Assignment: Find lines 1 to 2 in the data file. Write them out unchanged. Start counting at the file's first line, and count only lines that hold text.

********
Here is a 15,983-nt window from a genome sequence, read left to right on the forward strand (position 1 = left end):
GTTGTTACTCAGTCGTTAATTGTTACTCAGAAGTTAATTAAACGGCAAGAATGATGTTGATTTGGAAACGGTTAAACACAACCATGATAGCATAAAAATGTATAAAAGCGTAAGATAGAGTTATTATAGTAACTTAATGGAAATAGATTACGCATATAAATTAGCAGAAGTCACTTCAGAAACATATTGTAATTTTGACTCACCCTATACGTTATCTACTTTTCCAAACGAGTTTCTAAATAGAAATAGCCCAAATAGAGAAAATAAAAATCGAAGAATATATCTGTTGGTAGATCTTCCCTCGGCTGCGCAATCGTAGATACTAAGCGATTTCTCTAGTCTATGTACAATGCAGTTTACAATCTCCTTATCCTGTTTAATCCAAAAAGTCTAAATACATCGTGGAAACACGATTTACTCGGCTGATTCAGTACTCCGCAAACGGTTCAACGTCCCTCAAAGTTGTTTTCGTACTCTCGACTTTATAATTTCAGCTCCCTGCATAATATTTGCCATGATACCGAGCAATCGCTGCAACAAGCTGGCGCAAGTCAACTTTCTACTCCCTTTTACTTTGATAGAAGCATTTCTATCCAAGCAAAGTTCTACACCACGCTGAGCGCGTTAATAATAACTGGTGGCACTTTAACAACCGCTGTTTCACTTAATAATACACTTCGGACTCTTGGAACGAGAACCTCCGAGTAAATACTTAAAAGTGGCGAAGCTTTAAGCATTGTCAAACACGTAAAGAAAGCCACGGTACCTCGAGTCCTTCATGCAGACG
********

Here is a 15,983-nt window from a genome sequence, read left to right on the forward strand (position 1 = left end):
GTTGTTACTCAGTCGTTAATTGTTACTCAGAAGTTAATTAAACGGCAAGAATGATGTTGATTTGGAAACGGTTAAACACAACCATGATAGCATAAAAATGTATAAAAGCGTAAGATAGAGTTATTATAGTAACTTAATGGAAATAGATTACGCATATAAATTAGCAGAAGTCACTTCAGAAACATATTGTAATTTTGACTCACCCTATACGTTATCTACTTTTCCAAACGAGTTTCTAAATAGAAATAGCCCAAATAGAGAAAATAAAAATCGAAGAATATATCTGTTGGTAGATCTTCCCTCGGCTGCGCAATCGTAGATACTAAGCGATTTCTCTAGTCTATGTACAATGCAGTTTACAATCTCCTTATCCTGTTTAATCCAAAAAGTCTAAATACATCGTGGAAACACGATTTACTCGGCTGATTCAGTACTCCGCAAACGGTTCAACGTCCCTCAAAGTTGTTTTCGTACTCTCGACTTTATAATTTCAGCTCCCTGCATAATATTTGCCATGATACCGAGCAATCGCTGCAACAAGCTGGCGCAAGTCAACTTTCTACTCCCTTTTACTTTGATAGAAGCATTTCTATCCAAGCAAAGTTCTACACCACGCTGAGCGCGTTAATAATAACTGGTGGCACTTTAACAACCGCTGTTTCACTTAATAATACACTTCGGACTCTTGGAACGAGAACCTCCGAGTAAATACTTAAAAGTGGCGAAGCTTTAAGCATTGTCAAACACGTAAAGAAAGCCACGGTACCTCGAGTCCTTCATGCAGACG